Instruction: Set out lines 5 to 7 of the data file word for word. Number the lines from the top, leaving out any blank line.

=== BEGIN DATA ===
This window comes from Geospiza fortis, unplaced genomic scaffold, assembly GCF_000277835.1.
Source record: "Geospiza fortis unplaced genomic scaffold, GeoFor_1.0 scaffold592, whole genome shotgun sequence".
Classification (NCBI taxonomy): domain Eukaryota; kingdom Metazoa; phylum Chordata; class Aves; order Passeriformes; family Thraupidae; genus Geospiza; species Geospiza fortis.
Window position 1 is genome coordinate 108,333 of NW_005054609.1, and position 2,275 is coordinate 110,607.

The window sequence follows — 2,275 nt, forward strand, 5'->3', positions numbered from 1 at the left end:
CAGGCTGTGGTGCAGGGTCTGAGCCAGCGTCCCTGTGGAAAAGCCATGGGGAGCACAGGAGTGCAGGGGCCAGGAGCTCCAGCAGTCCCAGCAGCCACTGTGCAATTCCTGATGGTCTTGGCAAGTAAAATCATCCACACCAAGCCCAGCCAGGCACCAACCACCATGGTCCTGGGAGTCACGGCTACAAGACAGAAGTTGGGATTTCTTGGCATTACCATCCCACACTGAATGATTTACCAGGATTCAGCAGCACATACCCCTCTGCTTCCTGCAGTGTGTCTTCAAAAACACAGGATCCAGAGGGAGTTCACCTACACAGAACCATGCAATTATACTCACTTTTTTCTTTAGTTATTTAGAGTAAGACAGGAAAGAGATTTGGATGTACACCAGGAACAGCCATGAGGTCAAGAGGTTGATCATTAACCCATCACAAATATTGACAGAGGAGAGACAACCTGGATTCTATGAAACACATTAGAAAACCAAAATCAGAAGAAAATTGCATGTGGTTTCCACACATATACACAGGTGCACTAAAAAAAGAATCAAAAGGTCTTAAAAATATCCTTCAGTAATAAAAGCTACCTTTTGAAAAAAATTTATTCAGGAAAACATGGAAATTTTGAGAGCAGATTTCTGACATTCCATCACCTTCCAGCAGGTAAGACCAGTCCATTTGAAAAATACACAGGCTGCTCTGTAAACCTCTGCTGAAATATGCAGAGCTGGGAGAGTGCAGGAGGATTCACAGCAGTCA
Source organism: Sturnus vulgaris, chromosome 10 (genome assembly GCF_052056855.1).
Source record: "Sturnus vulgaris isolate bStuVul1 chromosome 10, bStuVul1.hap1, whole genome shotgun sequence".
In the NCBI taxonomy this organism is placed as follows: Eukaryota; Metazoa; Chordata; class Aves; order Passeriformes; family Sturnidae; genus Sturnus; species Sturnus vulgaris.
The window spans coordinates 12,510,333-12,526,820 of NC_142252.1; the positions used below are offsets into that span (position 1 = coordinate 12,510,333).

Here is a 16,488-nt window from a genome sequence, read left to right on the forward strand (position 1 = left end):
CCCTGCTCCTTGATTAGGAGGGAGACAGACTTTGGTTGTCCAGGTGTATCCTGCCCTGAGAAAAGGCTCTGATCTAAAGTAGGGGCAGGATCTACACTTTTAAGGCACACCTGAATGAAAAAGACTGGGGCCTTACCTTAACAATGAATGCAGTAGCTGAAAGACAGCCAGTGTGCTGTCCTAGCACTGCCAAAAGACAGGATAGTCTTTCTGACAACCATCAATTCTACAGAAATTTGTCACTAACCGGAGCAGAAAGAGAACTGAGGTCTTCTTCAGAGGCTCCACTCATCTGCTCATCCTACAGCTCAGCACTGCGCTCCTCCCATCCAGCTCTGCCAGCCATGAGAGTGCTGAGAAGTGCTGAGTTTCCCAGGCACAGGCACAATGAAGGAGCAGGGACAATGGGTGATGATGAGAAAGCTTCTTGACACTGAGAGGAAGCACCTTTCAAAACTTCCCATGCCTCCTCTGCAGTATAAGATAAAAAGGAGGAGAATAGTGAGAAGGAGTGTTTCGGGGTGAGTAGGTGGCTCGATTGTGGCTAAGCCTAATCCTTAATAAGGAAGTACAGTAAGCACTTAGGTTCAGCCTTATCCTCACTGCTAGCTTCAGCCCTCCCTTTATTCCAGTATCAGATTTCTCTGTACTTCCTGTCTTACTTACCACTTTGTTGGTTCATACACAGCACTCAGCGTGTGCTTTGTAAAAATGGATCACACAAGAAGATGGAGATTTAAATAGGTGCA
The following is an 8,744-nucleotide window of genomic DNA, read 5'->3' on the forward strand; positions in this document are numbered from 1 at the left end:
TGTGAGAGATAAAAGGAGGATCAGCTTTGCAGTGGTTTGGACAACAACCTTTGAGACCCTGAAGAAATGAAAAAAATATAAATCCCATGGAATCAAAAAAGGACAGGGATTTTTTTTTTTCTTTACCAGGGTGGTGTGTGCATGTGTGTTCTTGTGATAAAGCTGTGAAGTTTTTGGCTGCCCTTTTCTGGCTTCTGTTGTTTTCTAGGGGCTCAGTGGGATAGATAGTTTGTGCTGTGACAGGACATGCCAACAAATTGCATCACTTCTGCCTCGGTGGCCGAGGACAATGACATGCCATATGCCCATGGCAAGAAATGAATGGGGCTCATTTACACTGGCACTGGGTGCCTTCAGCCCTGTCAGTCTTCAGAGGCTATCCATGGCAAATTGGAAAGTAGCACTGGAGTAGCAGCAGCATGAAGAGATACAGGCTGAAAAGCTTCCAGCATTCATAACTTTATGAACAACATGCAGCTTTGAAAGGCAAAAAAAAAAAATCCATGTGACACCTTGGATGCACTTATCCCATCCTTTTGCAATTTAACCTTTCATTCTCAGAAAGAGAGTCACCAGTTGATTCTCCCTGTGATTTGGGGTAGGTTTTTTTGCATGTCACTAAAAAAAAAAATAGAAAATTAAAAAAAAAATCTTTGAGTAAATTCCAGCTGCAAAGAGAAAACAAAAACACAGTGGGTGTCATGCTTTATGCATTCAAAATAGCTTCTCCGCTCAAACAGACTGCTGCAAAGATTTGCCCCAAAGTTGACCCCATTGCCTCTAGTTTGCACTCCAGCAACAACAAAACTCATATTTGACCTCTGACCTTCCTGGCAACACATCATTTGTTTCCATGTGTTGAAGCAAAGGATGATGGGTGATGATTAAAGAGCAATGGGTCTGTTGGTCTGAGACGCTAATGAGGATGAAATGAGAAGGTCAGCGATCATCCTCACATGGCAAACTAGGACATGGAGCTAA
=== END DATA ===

The window sequence follows — 2,275 nt, forward strand, 5'->3', positions numbered from 1 at the left end:
CAGGCTGTGGTGCAGGGTCTGAGCCAGCGTCCCTGTGGAAAAGCCATGGGGAGCACAGGAGTGCAGGGGCCAGGAGCTCCAGCAGTCCCAGCAGCCACTGTGCAATTCCTGATGGTCTTGGCAAGTAAAATCATCCACACCAAGCCCAGCCAGGCACCAACCACCATGGTCCTGGGAGTCACGGCTACAAGACAGAAGTTGGGATTTCTTGGCATTACCATCCCACACTGAATGATTTACCAGGATTCAGCAGCACATACCCCTCTGCTTCCTGCAGTGTGTCTTCAAAAACACAGGATCCAGAGGGAGTTCACCTACACAGAACCATGCAATTATACTCACTTTTTTCTTTAGTTATTTAGAGTAAGACAGGAAAGAGATTTGGATGTACACCAGGAACAGCCATGAGGTCAAGAGGTTGATCATTAACCCATCACAAATATTGACAGAGGAGAGACAACCTGGATTCTATGAAACACATTAGAAAACCAAAATCAGAAGAAAATTGCATGTGGTTTCCACACATATACACAGGTGCACTAAAAAAAGAATCAAAAGGTCTTAAAAATATCCTTCAGTAATAAAAGCTACCTTTTGAAAAAAATTTATTCAGGAAAACATGGAAATTTTGAGAGCAGATTTCTGACATTCCATCACCTTCCAGCAGGTAAGACCAGTCCATTTGAAAAATACACAGGCTGCTCTGTAAACCTCTGCTGAAATATGCAGAGCTGGGAGAGTGCAGGAGGATTCACAGCAGTCA
Source organism: Sturnus vulgaris, chromosome 10 (genome assembly GCF_052056855.1).